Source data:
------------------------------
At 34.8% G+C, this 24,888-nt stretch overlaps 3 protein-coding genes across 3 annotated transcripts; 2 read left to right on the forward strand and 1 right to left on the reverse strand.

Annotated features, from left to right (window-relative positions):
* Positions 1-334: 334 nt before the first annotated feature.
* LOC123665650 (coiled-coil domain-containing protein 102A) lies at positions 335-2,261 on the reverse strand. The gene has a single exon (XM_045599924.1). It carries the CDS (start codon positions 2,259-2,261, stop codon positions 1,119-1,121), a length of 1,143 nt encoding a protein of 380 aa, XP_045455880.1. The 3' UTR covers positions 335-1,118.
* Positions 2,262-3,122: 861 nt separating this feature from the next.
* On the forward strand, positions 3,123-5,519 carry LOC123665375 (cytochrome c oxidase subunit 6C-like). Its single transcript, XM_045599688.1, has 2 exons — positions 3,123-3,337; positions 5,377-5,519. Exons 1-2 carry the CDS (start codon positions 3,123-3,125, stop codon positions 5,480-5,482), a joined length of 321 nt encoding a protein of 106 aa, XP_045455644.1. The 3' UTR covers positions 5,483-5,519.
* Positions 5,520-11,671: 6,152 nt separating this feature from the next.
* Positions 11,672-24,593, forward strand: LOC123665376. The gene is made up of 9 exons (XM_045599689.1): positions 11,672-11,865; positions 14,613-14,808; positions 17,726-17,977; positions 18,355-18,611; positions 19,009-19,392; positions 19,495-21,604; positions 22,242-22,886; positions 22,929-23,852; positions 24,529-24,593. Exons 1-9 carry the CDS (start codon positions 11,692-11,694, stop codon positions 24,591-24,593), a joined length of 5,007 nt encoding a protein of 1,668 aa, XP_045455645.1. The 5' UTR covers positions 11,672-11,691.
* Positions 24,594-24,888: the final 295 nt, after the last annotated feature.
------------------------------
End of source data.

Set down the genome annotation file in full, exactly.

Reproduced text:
At 34.8% G+C, this 24,888-nt stretch overlaps 3 protein-coding genes across 3 annotated transcripts; 2 read left to right on the forward strand and 1 right to left on the reverse strand.

Annotated features, from left to right (window-relative positions):
* Positions 1-334: 334 nt before the first annotated feature.
* LOC123665650 (coiled-coil domain-containing protein 102A) lies at positions 335-2,261 on the reverse strand. The gene has a single exon (XM_045599924.1). It carries the CDS (start codon positions 2,259-2,261, stop codon positions 1,119-1,121), a length of 1,143 nt encoding a protein of 380 aa, XP_045455880.1. The 3' UTR covers positions 335-1,118.
* Positions 2,262-3,122: 861 nt separating this feature from the next.
* On the forward strand, positions 3,123-5,519 carry LOC123665375 (cytochrome c oxidase subunit 6C-like). Its single transcript, XM_045599688.1, has 2 exons — positions 3,123-3,337; positions 5,377-5,519. Exons 1-2 carry the CDS (start codon positions 3,123-3,125, stop codon positions 5,480-5,482), a joined length of 321 nt encoding a protein of 106 aa, XP_045455644.1. The 3' UTR covers positions 5,483-5,519.
* Positions 5,520-11,671: 6,152 nt separating this feature from the next.
* Positions 11,672-24,593, forward strand: LOC123665376. The gene is made up of 9 exons (XM_045599689.1): positions 11,672-11,865; positions 14,613-14,808; positions 17,726-17,977; positions 18,355-18,611; positions 19,009-19,392; positions 19,495-21,604; positions 22,242-22,886; positions 22,929-23,852; positions 24,529-24,593. Exons 1-9 carry the CDS (start codon positions 11,692-11,694, stop codon positions 24,591-24,593), a joined length of 5,007 nt encoding a protein of 1,668 aa, XP_045455645.1. The 5' UTR covers positions 11,672-11,691.
* Positions 24,594-24,888: the final 295 nt, after the last annotated feature.